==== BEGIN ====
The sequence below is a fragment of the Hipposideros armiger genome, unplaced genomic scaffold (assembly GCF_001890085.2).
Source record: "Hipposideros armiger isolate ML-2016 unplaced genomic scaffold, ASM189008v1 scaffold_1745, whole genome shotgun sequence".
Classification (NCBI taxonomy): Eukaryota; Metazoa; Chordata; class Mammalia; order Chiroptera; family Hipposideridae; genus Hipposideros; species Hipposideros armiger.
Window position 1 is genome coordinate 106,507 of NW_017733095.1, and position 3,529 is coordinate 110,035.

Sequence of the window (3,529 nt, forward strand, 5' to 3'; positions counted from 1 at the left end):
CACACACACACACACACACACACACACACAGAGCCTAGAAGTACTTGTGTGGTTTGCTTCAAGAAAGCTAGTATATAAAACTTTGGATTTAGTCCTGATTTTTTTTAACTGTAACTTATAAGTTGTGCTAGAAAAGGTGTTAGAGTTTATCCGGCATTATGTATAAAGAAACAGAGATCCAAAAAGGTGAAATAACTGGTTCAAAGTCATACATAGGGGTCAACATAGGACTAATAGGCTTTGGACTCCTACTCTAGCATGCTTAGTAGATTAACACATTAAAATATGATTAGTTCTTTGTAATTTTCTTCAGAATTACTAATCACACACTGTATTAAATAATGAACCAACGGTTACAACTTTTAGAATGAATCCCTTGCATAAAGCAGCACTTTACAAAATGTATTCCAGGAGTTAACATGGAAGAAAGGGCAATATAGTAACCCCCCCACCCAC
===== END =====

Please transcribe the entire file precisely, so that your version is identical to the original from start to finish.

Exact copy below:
The sequence below is a fragment of the Hipposideros armiger genome, unplaced genomic scaffold (assembly GCF_001890085.2).
Source record: "Hipposideros armiger isolate ML-2016 unplaced genomic scaffold, ASM189008v1 scaffold_1745, whole genome shotgun sequence".
Classification (NCBI taxonomy): Eukaryota; Metazoa; Chordata; class Mammalia; order Chiroptera; family Hipposideridae; genus Hipposideros; species Hipposideros armiger.
Window position 1 is genome coordinate 106,507 of NW_017733095.1, and position 3,529 is coordinate 110,035.

Sequence of the window (3,529 nt, forward strand, 5' to 3'; positions counted from 1 at the left end):
CACACACACACACACACACACACACACACAGAGCCTAGAAGTACTTGTGTGGTTTGCTTCAAGAAAGCTAGTATATAAAACTTTGGATTTAGTCCTGATTTTTTTTAACTGTAACTTATAAGTTGTGCTAGAAAAGGTGTTAGAGTTTATCCGGCATTATGTATAAAGAAACAGAGATCCAAAAAGGTGAAATAACTGGTTCAAAGTCATACATAGGGGTCAACATAGGACTAATAGGCTTTGGACTCCTACTCTAGCATGCTTAGTAGATTAACACATTAAAATATGATTAGTTCTTTGTAATTTTCTTCAGAATTACTAATCACACACTGTATTAAATAATGAACCAACGGTTACAACTTTTAGAATGAATCCCTTGCATAAAGCAGCACTTTACAAAATGTATTCCAGGAGTTAACATGGAAGAAAGGGCAATATAGTAACCCCCCCACCCAC